Tag Archives: refinished

Travel Buddy

What’s better than having a travel buddy who shares a love of history, antiques, flea markets, and four-legged friends?

Camilla and I live 400 miles apart, which means there’s a good deal of traveling that has to happen before we get together and shake up some dust. A great surprise for my BFF would be a funky update to a vintage train case I’d bought on one of our jaunts.

Out came the insides, including the mirror.

The fabric inspired the paint colors: Annie Sloan Florence and a pink concoction left over from Just In Case.

At first, I cut the fabric in the shape of the old liner, but I lost patience trying to glue a lightweight fabric into a cramped space. I took a different route.

I painted the interior, then cut pieces of fabric and thin foam to fit the bottom. (I thought it would be nice to have a little bit of cushion, especially if the case might hold a fragile flea market find.) I sandwiched the layers with spray adhesive.

I measured a length of fabric to wrap around the inside walls and cut the top of the strip in a wave, leaving only whole, jumping dogs at the top.

Honestly, because it didn’t have to line it up with top edge, the wavy cut made it a whole lot easier to position the strip and adhere it with Mod Podge.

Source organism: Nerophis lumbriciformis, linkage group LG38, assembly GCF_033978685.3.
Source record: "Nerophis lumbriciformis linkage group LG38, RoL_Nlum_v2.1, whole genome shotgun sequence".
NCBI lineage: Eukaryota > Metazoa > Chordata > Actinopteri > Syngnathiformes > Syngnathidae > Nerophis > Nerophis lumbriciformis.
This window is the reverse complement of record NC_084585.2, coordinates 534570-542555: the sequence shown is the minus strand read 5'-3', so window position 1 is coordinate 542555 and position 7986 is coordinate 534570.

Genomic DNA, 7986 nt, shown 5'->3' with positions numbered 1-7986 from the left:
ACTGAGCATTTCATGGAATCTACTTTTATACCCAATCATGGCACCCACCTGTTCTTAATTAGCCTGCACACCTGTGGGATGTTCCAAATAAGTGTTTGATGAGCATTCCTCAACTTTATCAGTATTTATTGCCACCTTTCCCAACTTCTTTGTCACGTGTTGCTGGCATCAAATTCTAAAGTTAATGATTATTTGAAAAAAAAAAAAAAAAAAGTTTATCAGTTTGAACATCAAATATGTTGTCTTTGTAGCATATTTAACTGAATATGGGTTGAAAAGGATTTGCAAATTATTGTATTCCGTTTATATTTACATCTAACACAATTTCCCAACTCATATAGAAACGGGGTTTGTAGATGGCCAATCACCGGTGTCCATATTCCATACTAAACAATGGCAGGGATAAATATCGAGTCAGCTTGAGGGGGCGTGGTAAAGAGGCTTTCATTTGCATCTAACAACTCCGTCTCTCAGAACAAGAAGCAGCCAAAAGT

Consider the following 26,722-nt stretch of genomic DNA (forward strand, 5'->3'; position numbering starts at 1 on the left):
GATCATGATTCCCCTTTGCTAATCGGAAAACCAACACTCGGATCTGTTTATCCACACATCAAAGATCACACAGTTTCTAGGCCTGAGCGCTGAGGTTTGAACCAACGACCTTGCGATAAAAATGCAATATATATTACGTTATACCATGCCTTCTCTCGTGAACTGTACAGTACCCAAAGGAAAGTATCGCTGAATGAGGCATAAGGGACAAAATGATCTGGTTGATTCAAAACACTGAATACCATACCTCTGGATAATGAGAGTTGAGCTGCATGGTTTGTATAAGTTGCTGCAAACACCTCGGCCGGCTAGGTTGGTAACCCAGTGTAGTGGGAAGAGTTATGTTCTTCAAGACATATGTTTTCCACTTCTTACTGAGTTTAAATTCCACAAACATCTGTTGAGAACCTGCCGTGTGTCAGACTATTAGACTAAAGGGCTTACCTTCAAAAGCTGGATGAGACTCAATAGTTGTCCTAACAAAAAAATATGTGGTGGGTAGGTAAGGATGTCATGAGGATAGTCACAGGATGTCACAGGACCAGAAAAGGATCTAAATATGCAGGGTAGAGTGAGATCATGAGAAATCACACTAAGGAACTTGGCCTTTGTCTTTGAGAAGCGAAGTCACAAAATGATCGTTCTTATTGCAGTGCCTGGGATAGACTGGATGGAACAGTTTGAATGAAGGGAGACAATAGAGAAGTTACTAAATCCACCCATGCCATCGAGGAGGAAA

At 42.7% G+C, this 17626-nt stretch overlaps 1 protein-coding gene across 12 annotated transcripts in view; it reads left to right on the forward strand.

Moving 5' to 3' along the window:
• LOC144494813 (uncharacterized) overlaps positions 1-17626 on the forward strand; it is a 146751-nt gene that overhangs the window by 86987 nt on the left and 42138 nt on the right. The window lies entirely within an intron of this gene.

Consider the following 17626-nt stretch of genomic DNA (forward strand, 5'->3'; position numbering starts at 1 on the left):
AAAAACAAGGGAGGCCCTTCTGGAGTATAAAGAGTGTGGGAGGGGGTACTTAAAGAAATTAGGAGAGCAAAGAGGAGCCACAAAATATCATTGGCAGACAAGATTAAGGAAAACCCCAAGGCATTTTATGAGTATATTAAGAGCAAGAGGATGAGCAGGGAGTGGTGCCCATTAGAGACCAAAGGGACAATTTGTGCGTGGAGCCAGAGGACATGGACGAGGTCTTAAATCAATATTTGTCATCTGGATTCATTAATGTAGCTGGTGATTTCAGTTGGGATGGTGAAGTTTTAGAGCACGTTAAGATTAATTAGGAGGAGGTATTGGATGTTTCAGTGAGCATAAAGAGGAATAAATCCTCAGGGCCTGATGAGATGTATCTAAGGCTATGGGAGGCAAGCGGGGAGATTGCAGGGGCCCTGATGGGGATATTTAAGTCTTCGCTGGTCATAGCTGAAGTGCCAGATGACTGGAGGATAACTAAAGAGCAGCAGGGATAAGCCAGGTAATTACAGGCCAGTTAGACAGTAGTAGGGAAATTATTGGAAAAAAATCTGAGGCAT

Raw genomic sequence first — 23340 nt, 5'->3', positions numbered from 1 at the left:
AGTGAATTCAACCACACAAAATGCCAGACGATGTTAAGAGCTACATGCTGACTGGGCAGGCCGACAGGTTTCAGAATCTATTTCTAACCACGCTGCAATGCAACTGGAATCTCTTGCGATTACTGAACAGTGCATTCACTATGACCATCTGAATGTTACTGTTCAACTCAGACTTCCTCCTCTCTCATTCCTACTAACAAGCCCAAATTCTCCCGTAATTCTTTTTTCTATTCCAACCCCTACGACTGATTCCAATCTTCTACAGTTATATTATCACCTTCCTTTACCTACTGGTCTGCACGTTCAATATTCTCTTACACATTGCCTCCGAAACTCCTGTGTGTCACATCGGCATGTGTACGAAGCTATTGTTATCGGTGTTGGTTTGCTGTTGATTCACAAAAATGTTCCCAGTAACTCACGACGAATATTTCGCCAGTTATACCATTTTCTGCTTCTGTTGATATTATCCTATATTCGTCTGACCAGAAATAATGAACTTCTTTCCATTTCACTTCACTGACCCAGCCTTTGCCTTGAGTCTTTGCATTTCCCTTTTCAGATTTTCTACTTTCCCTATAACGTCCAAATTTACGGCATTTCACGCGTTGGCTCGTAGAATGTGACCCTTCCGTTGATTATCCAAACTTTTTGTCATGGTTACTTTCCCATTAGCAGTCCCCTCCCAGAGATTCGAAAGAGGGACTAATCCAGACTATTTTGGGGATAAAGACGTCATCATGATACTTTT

Painted clothesline, also left over from Just in Case, neatened up the inside. I coated the whole interior with Heirloom Traditions 1Gel. [A note about 1Gel: It’s expensive. I only choose it over Mod Podge when I want a tougher topcoat. It’s also a good transfer medium.]

I created paper versions of the dogs by scanning and printing the fabric. I decoupaged the doggies with 1Gel and let it dry. To seal the paint and and create a uniform sheen, I gave the whole exterior a coat of (you guessed it) 1Gel.

I stuck on an oval mirror from Michaels with thick, double-sided tape. The clips in the corners are Gorilla-glued clothespins disguised by decoupaged doggies.

For reasons too silly to explain, I sometimes call Camilla, “Rosie.”  Behold a doggie train case a la Rosie the Riveter. The whole mish-mash kind of says it all.

Love ya, Rosie! Where are we going next?






I Can Top That